Face recognition based on the analysis of 3D scans has been an active research subject over the last few years. However, the impact of the resolution of 3D scans on the recognition process has not been addressed explicitly, yet being an element of primal importance for the introduction of a new generation of consumer depth cameras. These devices perform depth/color acquisition over time at standard frame-rate, but with a low resolution compared to the 3D scanners typically used for acquiring 3D faces in recognition applications.
Motivated by these considerations, in this project we define a super-resolution approach for 3D faces by which a sequence of low-resolution 3D scans is processed to extract a higher-resolution 3D face model. The proposed solution relies on the Scaled ICP procedure to align the low-resolution scans with each other, and estimates the value of the high-resolution 3D model through a 2D Box-spline functions approximation.
The proposed approach relies on scattered data approximation techniques and operates in three main processing steps: i) First, for each depth frame of the sequence, the region containing the face is automatically detected and cropped; ii) Then, the cropped face of the first frame of the sequence is used as reference and all the faces cropped from the other frames are aligned to the reference; iii) Finally, data obtained by aggregating these multiple aligned observations are resampled at a higher resolution and approximated using 2D-Box splines.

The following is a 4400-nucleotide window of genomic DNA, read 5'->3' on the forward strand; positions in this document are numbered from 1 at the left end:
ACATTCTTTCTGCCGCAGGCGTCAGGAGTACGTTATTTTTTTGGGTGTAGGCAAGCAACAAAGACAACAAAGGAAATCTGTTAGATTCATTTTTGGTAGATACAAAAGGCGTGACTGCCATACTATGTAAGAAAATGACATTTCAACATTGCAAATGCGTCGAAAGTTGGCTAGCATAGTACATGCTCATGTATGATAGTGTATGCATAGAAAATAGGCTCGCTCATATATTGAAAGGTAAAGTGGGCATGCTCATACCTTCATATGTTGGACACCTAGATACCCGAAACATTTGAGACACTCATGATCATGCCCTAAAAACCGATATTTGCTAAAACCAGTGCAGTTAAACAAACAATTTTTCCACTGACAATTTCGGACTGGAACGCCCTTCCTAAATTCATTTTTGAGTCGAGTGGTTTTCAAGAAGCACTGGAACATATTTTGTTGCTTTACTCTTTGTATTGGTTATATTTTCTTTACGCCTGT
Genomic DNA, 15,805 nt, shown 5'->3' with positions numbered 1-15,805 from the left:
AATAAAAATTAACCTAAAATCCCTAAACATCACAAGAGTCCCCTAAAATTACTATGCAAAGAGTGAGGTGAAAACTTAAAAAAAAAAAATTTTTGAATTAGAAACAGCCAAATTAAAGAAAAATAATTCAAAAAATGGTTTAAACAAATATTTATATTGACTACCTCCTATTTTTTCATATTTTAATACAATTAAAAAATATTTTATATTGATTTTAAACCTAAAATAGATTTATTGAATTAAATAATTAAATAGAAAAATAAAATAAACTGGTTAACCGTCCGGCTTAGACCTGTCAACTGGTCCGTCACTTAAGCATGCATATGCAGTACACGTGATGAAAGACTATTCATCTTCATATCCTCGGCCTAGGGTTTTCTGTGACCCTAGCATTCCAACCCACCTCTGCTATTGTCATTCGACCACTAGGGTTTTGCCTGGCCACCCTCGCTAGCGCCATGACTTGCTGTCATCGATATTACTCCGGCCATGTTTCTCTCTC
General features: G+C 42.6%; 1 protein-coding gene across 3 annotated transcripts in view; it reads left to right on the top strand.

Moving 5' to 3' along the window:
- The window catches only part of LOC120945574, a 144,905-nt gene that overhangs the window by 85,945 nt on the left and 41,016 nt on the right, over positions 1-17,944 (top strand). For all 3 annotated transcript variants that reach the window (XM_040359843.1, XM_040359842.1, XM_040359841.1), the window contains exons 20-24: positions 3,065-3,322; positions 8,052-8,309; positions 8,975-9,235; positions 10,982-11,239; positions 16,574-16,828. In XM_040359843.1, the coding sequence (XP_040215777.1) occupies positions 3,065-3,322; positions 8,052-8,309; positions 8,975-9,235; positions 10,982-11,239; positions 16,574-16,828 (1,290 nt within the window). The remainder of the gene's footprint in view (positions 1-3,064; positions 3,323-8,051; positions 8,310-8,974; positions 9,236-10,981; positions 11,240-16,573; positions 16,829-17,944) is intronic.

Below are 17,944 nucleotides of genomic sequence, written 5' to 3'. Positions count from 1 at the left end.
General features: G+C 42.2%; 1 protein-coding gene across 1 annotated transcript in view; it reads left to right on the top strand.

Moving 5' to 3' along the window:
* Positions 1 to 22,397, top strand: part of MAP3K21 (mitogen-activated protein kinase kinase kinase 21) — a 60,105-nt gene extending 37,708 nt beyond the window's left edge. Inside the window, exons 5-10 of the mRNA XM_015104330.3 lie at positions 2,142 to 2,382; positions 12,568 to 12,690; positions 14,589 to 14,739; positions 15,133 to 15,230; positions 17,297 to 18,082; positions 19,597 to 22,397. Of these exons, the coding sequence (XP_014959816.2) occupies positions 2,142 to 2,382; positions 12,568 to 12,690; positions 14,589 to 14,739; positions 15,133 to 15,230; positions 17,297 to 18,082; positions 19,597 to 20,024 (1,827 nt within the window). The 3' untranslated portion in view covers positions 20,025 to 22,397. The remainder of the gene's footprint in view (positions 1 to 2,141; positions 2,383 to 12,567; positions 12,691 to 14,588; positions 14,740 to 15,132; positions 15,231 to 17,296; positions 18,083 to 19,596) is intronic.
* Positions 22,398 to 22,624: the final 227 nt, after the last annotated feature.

To validate the proposed approach and estimate the accuracy of the reconstructed super-resolved models, the The Florence Superface v2.0 dataset has been constructed. For each individual, the dataset includes one sequence of depth frames acquired through a Kinect scanner as well as one high-resolution face scan acquired through a 3dMD scanner. In this way, the accuracy of the reconstructed super-resolved model can be quantitatively measured by comparing the reconstructed model to the corresponding high-resolution scan.